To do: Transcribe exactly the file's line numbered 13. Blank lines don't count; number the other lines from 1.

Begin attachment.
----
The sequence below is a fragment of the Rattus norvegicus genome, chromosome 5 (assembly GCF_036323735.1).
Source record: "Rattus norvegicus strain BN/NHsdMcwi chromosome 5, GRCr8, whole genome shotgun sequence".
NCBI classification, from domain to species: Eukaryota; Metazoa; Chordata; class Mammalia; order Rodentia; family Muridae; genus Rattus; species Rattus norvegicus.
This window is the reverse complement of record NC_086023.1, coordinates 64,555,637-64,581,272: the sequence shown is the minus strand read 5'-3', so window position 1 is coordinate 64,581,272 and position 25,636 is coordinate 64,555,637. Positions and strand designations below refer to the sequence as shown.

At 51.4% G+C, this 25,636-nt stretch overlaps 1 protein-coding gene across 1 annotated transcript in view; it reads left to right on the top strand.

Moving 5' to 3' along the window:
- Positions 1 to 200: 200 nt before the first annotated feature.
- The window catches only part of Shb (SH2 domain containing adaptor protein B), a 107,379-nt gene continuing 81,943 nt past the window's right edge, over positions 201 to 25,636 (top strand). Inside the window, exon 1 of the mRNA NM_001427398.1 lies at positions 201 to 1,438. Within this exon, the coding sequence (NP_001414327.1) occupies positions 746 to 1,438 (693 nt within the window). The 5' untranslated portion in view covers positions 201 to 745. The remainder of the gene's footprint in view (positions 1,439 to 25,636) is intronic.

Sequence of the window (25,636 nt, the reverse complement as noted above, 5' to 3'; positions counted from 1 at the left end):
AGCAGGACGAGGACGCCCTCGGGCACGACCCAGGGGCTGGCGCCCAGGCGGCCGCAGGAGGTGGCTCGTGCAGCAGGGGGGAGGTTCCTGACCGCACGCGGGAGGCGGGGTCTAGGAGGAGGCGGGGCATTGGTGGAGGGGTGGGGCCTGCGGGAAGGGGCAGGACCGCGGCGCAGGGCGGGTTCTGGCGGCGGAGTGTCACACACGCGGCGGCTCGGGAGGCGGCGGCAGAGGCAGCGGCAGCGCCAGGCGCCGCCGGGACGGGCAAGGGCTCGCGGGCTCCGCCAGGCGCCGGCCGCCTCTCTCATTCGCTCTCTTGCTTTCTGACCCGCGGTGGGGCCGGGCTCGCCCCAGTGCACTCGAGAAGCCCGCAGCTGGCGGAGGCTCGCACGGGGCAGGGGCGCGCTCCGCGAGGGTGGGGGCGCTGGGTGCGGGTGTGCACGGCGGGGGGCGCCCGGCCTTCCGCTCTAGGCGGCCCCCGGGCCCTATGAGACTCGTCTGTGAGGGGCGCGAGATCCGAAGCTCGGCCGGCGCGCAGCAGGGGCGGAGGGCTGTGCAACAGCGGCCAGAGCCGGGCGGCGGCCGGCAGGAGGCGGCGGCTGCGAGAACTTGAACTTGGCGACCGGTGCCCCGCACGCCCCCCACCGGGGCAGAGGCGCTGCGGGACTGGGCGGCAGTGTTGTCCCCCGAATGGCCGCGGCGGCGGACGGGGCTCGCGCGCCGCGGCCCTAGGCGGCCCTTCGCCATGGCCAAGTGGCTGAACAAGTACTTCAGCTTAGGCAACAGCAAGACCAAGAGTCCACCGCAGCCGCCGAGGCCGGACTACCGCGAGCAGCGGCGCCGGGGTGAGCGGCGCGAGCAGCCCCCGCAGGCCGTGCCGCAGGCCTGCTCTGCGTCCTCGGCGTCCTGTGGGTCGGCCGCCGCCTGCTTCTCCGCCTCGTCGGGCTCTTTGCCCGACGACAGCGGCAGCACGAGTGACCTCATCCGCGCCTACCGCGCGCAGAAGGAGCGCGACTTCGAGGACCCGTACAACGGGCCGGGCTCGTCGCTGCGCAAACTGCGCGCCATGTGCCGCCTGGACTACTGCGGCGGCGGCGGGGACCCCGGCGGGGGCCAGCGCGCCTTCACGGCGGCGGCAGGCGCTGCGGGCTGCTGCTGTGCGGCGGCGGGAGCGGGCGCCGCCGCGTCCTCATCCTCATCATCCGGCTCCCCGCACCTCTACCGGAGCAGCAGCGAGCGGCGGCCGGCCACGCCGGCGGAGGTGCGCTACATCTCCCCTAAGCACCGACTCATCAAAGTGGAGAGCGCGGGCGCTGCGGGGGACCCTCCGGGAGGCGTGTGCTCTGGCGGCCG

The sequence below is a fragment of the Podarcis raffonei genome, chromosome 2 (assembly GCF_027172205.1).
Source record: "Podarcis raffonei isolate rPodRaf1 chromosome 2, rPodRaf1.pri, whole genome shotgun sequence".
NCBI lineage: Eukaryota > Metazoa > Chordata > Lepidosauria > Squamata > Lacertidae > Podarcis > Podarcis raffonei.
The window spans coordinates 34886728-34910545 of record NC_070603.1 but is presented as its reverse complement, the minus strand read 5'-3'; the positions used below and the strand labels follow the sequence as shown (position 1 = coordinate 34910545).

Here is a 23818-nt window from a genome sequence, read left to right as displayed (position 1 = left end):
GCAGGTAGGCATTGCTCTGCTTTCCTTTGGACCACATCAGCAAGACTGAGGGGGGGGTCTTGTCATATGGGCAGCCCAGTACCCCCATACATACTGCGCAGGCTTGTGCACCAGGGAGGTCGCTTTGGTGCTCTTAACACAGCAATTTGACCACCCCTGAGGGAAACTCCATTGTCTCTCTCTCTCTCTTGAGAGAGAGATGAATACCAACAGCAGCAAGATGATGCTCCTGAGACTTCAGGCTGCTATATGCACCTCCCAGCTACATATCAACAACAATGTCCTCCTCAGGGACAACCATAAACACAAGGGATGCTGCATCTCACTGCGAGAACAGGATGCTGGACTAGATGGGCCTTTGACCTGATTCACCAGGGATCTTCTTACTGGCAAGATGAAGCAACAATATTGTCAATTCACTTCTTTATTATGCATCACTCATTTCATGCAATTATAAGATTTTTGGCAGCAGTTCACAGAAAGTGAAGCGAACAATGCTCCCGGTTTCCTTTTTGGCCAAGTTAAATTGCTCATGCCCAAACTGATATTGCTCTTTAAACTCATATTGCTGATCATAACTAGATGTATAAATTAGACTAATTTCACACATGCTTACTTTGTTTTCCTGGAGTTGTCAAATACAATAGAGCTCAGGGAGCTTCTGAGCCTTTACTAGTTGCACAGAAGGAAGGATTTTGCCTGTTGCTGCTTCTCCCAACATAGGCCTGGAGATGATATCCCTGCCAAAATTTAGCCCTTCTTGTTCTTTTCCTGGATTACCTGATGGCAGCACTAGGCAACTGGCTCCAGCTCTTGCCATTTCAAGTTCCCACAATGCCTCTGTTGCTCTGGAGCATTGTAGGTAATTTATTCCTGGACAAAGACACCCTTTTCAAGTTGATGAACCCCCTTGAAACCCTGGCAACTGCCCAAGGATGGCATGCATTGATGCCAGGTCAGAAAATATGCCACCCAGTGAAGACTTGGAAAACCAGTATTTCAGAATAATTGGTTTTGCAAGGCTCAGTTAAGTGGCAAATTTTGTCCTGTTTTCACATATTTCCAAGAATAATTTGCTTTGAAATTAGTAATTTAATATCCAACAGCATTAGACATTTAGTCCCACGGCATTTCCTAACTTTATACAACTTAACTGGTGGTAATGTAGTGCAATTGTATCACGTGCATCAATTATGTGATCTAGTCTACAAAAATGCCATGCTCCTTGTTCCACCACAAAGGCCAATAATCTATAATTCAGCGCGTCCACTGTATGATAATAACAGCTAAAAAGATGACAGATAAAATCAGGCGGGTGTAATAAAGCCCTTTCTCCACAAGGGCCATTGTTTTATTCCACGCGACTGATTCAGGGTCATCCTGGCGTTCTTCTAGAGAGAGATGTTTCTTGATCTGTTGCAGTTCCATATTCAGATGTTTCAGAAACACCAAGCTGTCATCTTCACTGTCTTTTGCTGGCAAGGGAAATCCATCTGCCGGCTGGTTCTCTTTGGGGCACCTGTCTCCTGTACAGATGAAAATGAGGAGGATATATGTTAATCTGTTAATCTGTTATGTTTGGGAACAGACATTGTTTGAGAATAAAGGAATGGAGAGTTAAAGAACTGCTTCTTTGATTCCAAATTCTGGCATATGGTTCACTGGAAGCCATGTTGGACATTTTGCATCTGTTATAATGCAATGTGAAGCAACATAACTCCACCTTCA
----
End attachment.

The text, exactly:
NCBI lineage: Eukaryota > Metazoa > Chordata > Lepidosauria > Squamata > Lacertidae > Podarcis > Podarcis raffonei.